Previous work has shown that languages differ in their articulatory setting, the postural configuration that the vocal tract articulators tend to adopt when they are not engaged in any active speech gesture, and that this posture might be specified as part of the phonological knowledge speakers have of the language. This study tests whether the articulatory setting of a language can be acquired by non-native speakers. Three native speakers of German who had learned English as a second language were imaged using real-time MRI of the vocal tract while reading passages in German and English, and features that capture vocal tract posture were extracted from the inter-speech pauses in their native and non-native languages. Results show that the speakers exhibit distinct inter-speech postures in each language, with a lower and more retracted tongue in English, consistent with classic descriptions of the differences between the German and the English articulatory settings. This supports the view that non-native speakers may acquire relevant features of the articulatory setting of a second language, and also lends further support to the idea that articulatory setting is part of a speaker's phonological competence in a language.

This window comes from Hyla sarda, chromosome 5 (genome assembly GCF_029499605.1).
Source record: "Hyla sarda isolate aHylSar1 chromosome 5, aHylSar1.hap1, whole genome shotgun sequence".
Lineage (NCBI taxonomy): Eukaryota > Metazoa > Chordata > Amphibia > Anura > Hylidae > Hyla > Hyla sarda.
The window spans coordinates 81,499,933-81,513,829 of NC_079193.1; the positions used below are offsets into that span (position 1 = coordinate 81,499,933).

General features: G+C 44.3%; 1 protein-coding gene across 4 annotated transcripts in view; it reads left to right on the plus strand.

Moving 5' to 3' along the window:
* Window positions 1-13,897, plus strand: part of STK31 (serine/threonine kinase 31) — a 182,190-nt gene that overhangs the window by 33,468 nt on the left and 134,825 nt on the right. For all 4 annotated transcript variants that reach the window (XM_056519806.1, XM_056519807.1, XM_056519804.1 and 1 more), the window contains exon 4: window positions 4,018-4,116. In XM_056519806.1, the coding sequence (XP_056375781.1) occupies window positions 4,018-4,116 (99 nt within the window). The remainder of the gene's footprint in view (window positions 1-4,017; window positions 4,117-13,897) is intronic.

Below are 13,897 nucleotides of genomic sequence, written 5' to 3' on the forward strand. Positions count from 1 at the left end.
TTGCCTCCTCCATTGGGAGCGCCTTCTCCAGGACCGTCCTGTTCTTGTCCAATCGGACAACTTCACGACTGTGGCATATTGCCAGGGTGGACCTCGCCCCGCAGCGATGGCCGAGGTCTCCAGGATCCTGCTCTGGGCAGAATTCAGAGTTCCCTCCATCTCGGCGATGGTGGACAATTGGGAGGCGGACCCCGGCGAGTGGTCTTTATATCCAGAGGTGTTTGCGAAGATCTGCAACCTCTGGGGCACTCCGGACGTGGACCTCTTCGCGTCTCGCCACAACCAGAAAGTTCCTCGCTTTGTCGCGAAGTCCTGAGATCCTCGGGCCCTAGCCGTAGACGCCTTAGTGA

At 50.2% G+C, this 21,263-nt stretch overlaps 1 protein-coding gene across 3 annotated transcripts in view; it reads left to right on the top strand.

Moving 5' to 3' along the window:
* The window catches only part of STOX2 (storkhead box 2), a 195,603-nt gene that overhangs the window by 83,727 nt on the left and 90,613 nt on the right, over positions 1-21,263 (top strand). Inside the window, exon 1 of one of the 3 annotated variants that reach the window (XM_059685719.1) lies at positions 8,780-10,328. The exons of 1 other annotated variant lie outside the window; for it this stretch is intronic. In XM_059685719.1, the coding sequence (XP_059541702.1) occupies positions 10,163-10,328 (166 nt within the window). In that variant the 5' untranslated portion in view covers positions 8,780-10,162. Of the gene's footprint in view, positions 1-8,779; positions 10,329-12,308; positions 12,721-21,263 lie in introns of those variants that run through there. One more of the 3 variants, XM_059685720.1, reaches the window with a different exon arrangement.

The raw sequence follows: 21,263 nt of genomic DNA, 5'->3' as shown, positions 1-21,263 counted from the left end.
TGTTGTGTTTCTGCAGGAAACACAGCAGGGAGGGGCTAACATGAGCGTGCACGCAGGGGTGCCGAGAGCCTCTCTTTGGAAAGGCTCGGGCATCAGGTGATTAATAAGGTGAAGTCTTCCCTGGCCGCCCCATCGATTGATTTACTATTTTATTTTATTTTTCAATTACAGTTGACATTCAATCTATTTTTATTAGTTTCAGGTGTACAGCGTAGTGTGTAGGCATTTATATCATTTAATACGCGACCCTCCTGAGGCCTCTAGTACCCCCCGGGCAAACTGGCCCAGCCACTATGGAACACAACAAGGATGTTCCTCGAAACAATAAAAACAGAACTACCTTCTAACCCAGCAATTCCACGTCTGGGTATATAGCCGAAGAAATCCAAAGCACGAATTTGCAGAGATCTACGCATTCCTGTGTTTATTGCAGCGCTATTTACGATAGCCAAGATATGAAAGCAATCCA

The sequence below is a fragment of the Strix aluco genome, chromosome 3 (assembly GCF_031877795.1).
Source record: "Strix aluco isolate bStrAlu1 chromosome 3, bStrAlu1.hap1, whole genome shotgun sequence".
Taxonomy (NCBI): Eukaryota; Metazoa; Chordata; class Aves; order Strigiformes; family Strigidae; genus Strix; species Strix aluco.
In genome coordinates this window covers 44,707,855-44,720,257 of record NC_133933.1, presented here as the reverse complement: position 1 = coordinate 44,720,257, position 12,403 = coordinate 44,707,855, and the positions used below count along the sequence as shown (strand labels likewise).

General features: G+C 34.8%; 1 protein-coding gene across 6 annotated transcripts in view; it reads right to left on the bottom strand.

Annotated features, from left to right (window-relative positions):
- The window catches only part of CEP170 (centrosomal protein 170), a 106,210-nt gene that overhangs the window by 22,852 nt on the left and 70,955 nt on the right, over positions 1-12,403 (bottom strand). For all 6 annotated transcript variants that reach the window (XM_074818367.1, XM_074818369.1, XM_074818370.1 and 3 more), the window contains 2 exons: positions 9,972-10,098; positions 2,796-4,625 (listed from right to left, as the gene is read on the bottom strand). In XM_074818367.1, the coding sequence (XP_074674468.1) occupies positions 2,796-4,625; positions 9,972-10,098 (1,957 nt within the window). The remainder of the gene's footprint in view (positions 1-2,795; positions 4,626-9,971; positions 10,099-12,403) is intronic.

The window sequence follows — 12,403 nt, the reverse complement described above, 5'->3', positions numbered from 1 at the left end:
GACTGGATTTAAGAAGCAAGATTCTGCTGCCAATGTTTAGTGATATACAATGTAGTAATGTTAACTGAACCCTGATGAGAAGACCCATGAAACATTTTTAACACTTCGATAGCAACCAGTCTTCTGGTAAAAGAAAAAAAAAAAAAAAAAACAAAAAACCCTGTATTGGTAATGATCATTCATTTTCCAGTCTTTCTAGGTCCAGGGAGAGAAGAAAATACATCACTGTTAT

Bibliographic reference. Benítez, Andrés / Ramanarayanan, Vikram / Goldstein, Louis / Narayanan, Shrikanth S. (2014): "A real-time MRI study of articulatory setting in second language speech", In INTERSPEECH-2014, 701-705.